Dear Mr. Blair
We have not met, but I have talked to your former colleague Gordon a few times and I did some academic work on his 5 tests for Euro entry. I saw a report that you were mystified by the popularity of Jeremy Corbyn and Bernie Sanders. I have an article today in The Independent that might help you understand your puzzle.
I know you find it strange that people that appear to you like those your predecessor Neil Kinnock did battle with over the future of the Labour Party in the 1980s are now running the party. It must also seem strange that in the US where socialism once seemed to be regarded as a perversion, large numbers should be supporting a socialist candidate. You suggest some explanations, but you do not mention the power of finance, inequality and the senselessness of austerity. You say that these new leaders will not be electable. But if the alternative is to try and elect leaders from the centre who will do nothing to confront these great issues, and will instead cut spending, accept stagnation and wait for the next financial crisis, is it any wonder that many people would rather take their chance with someone different?
Please do not take this the wrong way. I generally look favourably on the achievements of your government when you were Prime Minister (that war apart). I hope, by reading my piece, or articles others have written, you will understand that the situation today is not the same as the early 1980s. At that time the expansion of the financial sector had only just begun, and the income share of the 1% was only beginning to turn upwards. If you can see this, I would ask that you do one final thing for Labour party members and for those, like me, who try and challenge the damaging policies of the current government.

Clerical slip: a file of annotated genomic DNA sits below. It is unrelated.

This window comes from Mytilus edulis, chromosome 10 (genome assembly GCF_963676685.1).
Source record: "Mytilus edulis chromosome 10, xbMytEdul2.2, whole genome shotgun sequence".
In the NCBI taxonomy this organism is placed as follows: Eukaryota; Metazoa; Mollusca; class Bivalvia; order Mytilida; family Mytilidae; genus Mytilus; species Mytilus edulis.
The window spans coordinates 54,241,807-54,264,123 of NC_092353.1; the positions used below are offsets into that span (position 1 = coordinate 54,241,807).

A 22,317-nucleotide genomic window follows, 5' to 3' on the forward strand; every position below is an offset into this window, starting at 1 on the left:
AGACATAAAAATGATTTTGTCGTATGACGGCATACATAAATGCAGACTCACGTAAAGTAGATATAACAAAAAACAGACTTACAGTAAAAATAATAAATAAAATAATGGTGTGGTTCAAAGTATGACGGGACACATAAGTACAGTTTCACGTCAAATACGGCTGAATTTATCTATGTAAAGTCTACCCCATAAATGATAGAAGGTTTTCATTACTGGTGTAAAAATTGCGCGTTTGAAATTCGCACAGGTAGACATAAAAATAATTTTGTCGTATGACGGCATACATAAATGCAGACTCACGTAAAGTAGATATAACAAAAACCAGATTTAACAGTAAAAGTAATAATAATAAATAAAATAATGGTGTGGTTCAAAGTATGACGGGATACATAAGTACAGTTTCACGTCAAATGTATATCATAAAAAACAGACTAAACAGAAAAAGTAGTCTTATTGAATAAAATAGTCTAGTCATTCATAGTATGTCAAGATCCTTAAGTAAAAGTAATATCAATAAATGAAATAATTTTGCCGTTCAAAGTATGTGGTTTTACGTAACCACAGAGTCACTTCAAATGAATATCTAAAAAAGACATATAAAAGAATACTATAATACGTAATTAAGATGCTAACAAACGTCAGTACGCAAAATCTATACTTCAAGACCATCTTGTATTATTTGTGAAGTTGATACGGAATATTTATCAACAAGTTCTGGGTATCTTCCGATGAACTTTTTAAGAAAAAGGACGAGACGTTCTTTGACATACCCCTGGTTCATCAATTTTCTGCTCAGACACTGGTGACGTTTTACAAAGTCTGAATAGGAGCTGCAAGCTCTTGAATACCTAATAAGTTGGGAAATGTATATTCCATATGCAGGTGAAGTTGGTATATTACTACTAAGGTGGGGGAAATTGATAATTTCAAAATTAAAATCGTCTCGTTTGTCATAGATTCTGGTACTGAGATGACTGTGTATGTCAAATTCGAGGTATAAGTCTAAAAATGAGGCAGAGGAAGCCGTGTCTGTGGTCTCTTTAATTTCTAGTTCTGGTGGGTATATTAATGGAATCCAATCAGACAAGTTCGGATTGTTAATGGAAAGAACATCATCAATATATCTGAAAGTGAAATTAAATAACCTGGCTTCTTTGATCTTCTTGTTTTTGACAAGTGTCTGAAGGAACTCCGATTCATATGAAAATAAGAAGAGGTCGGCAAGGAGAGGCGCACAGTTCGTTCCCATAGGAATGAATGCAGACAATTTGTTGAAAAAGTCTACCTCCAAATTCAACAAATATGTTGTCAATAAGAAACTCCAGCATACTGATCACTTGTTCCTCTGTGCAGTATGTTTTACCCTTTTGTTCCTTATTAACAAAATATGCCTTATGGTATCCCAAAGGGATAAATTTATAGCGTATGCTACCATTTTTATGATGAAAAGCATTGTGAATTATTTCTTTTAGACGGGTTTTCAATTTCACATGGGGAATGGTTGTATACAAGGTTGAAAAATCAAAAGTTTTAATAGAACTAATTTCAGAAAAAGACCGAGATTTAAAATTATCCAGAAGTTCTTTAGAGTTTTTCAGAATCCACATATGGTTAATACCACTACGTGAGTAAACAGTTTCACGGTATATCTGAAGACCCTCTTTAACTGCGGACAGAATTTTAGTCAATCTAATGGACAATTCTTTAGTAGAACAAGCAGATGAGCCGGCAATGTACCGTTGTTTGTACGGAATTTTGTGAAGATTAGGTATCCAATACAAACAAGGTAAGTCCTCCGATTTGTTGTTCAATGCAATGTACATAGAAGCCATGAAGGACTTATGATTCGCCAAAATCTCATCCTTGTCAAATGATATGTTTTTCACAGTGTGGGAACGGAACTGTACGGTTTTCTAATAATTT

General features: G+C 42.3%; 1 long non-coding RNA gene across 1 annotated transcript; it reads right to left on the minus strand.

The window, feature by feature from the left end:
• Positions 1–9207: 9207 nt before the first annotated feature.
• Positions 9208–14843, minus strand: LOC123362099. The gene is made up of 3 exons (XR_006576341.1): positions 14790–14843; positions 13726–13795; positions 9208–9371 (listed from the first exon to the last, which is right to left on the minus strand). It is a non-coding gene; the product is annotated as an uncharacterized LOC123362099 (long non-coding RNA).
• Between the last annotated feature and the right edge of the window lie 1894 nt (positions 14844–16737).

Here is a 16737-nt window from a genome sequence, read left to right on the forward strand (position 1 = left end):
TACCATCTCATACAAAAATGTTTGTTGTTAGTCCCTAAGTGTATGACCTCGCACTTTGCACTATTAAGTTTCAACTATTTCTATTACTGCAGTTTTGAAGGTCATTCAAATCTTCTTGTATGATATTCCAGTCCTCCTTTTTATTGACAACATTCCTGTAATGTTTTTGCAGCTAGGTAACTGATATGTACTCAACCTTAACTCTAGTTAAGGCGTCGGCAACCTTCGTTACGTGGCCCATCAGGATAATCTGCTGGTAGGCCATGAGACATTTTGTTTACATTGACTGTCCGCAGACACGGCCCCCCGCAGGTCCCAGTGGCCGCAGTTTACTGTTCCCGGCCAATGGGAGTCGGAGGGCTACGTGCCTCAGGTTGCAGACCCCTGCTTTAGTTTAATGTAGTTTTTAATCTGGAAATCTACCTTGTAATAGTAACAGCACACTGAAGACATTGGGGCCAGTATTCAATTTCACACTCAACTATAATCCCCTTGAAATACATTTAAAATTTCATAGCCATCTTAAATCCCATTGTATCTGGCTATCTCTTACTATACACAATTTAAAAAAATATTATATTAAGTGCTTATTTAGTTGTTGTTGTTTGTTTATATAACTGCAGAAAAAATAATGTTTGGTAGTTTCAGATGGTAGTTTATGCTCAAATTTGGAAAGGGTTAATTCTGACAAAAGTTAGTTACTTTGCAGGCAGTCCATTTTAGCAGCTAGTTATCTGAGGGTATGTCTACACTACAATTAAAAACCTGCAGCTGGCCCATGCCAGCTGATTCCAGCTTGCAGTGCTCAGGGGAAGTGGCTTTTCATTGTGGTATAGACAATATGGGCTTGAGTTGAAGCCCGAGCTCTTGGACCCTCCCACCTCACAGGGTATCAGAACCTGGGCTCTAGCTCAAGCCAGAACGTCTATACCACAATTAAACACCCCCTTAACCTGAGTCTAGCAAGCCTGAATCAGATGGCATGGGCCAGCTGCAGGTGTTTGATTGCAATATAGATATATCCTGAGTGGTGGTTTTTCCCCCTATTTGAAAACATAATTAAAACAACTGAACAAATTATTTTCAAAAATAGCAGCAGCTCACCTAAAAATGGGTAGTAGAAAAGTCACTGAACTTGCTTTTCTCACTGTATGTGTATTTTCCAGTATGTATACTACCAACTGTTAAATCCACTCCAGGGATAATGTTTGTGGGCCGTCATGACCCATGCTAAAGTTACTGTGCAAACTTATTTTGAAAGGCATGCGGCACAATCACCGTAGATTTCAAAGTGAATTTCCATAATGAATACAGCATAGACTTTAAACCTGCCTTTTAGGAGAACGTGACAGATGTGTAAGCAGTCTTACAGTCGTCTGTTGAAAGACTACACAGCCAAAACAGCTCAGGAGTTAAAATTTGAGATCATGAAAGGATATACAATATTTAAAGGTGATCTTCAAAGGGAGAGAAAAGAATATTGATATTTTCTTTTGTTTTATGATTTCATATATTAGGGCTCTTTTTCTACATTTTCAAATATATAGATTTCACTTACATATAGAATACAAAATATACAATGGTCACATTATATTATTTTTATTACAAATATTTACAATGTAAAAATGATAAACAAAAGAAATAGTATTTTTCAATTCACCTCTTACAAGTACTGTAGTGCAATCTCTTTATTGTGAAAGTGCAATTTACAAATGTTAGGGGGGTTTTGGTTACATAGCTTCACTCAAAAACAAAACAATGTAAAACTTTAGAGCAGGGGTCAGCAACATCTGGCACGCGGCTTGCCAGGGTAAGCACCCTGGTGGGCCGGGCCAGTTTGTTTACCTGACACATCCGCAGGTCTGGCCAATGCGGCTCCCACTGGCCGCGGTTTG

There are many Labour MPs and left leaning journalists who seem to share your puzzlement, and have decided that they have to fight again the battles of the 1980s by doing everything to undermine their new Labour leadership. For example your friend Peter has recently reaffirmed that Labour is a broad church, but it seems for him it is like a church where those once in charge cannot countenance others being in the priesthood. Rather than celebrating the enthusiasm and interest of the many young people that have recently joined (even if they regard some of their aspirations as naive), and who will be vital in future election campaigns, this overtly anti-Corbyn group seem to regard them as a threat.
You know the electorate above all else hates divided political parties. You might note that the strategy of this group, by creating division at every turn as a means of achieving what they see as their ultimate goal, is not so different from that of some of the left wing militants that you and your predecessors had to deal with. Please tell them to stop. I fear they need someone they respect like you to point out the foolishness of their actions.